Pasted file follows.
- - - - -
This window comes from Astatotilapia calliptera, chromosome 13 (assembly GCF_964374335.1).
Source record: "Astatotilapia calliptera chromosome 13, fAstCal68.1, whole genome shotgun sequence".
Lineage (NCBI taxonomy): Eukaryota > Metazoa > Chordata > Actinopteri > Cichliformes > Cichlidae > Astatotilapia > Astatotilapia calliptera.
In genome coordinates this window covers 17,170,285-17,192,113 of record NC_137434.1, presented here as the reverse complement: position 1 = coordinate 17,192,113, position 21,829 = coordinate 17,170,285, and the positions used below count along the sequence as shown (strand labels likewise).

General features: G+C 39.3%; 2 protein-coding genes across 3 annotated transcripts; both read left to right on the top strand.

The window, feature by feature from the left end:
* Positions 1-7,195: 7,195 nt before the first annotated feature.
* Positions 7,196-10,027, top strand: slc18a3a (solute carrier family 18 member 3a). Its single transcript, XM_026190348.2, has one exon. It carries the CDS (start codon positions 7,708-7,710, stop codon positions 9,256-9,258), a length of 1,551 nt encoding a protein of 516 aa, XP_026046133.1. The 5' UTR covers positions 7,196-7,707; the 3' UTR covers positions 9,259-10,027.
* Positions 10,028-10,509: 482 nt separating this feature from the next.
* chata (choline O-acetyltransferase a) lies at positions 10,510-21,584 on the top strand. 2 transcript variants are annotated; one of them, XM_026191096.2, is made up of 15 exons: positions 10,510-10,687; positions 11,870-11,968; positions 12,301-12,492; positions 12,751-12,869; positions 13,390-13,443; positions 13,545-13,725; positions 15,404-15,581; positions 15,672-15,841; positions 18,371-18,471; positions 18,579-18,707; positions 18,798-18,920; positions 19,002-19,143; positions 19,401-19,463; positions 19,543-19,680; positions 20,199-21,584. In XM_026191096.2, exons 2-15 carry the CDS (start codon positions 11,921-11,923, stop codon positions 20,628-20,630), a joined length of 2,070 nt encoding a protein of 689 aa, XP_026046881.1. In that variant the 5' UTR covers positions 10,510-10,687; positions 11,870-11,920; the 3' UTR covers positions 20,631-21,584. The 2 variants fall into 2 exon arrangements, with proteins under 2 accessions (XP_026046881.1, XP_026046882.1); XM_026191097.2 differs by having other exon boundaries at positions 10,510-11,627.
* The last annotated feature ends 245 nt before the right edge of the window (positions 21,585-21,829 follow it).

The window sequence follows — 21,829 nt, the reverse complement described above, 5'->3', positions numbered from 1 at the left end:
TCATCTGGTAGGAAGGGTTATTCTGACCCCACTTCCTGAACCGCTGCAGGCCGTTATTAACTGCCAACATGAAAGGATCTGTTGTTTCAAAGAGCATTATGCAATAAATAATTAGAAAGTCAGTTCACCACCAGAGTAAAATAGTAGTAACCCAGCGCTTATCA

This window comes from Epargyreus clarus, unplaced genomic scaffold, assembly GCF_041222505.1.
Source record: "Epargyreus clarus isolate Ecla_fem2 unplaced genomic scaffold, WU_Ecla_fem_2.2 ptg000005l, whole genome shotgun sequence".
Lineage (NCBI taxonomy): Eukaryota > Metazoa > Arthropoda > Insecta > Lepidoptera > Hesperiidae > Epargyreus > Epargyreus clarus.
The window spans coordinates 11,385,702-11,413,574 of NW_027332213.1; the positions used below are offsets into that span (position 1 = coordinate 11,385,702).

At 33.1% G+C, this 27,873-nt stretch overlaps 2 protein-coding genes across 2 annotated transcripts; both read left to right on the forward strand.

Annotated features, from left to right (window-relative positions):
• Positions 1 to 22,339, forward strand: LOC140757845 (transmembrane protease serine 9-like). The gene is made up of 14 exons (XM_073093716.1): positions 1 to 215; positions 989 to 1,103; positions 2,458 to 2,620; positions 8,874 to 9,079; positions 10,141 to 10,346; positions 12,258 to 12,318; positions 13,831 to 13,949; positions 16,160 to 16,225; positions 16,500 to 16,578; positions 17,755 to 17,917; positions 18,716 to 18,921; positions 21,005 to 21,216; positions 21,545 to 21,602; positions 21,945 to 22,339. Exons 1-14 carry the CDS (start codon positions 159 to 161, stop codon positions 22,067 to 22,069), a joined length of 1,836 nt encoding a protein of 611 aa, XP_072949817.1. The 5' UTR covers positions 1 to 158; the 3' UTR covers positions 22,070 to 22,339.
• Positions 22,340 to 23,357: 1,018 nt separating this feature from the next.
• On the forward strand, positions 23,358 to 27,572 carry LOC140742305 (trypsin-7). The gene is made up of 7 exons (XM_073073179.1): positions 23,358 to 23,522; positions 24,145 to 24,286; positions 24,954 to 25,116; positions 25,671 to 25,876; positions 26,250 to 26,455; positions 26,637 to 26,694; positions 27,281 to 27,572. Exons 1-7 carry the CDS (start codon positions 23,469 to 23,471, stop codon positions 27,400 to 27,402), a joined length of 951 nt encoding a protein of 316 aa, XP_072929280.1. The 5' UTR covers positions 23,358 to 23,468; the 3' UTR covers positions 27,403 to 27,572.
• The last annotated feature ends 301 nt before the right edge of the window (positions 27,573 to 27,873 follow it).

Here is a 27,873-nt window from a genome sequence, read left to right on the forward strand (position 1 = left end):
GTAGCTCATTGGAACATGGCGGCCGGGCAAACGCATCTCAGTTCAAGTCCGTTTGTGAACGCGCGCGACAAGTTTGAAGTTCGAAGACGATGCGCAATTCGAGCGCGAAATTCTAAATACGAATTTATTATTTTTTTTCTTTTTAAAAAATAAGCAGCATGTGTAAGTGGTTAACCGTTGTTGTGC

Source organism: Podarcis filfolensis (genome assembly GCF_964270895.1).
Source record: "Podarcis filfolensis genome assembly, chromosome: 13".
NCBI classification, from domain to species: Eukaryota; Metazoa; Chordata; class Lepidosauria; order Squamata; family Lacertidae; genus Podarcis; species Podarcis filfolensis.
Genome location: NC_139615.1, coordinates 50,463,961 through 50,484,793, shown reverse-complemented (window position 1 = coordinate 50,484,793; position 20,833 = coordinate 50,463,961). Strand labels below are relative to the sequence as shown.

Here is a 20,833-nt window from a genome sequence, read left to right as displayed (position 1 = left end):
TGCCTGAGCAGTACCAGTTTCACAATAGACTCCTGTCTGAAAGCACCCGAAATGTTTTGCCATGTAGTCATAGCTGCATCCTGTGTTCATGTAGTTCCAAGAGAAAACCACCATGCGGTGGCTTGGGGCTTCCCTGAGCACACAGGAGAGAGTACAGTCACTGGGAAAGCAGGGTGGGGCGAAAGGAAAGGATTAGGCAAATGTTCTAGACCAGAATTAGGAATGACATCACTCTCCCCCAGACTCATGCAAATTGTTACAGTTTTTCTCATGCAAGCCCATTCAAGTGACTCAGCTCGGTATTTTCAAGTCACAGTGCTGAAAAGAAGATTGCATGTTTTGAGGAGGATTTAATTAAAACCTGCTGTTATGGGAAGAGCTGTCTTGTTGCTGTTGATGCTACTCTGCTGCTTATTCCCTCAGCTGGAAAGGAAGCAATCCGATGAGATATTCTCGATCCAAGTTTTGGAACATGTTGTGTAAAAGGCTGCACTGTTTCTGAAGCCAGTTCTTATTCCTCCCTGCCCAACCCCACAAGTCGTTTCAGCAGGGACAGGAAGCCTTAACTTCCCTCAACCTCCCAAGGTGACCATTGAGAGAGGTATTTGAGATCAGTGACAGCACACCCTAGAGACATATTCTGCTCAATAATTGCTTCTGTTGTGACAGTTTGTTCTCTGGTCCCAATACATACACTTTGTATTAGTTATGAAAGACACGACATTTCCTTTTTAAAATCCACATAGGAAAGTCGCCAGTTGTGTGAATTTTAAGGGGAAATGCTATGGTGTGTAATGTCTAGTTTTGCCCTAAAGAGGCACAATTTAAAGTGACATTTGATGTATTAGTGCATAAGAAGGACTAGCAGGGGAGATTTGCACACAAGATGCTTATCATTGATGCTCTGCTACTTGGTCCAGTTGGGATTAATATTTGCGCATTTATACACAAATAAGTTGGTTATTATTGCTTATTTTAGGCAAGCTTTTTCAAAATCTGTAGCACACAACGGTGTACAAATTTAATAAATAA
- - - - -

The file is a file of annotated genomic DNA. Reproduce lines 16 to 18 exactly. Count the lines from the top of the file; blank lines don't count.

Lineage (NCBI taxonomy): Eukaryota > Metazoa > Arthropoda > Insecta > Lepidoptera > Hesperiidae > Epargyreus > Epargyreus clarus.
The window spans coordinates 11,385,702-11,413,574 of NW_027332213.1; the positions used below are offsets into that span (position 1 = coordinate 11,385,702).

At 33.1% G+C, this 27,873-nt stretch overlaps 2 protein-coding genes across 2 annotated transcripts; both read left to right on the forward strand.